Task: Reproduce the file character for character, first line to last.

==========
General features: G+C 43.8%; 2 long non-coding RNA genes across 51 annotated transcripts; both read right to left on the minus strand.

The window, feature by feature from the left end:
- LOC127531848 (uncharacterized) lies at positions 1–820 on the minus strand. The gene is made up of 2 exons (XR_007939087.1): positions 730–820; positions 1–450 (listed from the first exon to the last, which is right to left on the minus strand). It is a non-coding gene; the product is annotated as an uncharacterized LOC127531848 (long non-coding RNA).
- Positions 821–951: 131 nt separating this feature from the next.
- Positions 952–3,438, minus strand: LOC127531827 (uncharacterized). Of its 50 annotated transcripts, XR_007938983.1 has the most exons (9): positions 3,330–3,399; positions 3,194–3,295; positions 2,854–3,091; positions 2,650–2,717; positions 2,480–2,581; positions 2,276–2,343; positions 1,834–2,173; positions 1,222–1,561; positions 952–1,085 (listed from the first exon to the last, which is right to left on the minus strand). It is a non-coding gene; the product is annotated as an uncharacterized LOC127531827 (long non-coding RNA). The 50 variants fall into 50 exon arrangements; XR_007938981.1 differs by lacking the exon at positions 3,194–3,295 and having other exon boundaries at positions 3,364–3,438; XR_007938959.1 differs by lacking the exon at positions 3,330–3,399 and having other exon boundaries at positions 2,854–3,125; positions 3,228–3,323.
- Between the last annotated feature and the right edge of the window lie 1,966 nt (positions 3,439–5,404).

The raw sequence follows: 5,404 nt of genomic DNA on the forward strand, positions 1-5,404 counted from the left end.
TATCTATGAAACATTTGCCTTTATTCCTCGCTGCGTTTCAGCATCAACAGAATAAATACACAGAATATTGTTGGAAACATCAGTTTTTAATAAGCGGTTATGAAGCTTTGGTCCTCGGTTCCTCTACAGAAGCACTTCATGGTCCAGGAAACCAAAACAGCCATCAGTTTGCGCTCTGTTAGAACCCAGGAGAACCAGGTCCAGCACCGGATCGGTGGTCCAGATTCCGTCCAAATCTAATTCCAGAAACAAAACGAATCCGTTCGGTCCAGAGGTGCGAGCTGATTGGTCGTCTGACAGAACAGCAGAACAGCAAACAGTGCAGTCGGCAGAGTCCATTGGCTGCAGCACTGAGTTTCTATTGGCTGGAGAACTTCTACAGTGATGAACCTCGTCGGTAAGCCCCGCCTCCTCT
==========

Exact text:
General features: G+C 43.8%; 2 long non-coding RNA genes across 51 annotated transcripts; both read right to left on the minus strand.

The window, feature by feature from the left end:
- LOC127531848 (uncharacterized) lies at positions 1–820 on the minus strand. The gene is made up of 2 exons (XR_007939087.1): positions 730–820; positions 1–450 (listed from the first exon to the last, which is right to left on the minus strand). It is a non-coding gene; the product is annotated as an uncharacterized LOC127531848 (long non-coding RNA).
- Positions 821–951: 131 nt separating this feature from the next.
- Positions 952–3,438, minus strand: LOC127531827 (uncharacterized). Of its 50 annotated transcripts, XR_007938983.1 has the most exons (9): positions 3,330–3,399; positions 3,194–3,295; positions 2,854–3,091; positions 2,650–2,717; positions 2,480–2,581; positions 2,276–2,343; positions 1,834–2,173; positions 1,222–1,561; positions 952–1,085 (listed from the first exon to the last, which is right to left on the minus strand). It is a non-coding gene; the product is annotated as an uncharacterized LOC127531827 (long non-coding RNA). The 50 variants fall into 50 exon arrangements; XR_007938981.1 differs by lacking the exon at positions 3,194–3,295 and having other exon boundaries at positions 3,364–3,438; XR_007938959.1 differs by lacking the exon at positions 3,330–3,399 and having other exon boundaries at positions 2,854–3,125; positions 3,228–3,323.
- Between the last annotated feature and the right edge of the window lie 1,966 nt (positions 3,439–5,404).

The raw sequence follows: 5,404 nt of genomic DNA on the forward strand, positions 1-5,404 counted from the left end.
TATCTATGAAACATTTGCCTTTATTCCTCGCTGCGTTTCAGCATCAACAGAATAAATACACAGAATATTGTTGGAAACATCAGTTTTTAATAAGCGGTTATGAAGCTTTGGTCCTCGGTTCCTCTACAGAAGCACTTCATGGTCCAGGAAACCAAAACAGCCATCAGTTTGCGCTCTGTTAGAACCCAGGAGAACCAGGTCCAGCACCGGATCGGTGGTCCAGATTCCGTCCAAATCTAATTCCAGAAACAAAACGAATCCGTTCGGTCCAGAGGTGCGAGCTGATTGGTCGTCTGACAGAACAGCAGAACAGCAAACAGTGCAGTCGGCAGAGTCCATTGGCTGCAGCACTGAGTTTCTATTGGCTGGAGAACTTCTACAGTGATGAACCTCGTCGGTAAGCCCCGCCTCCTCT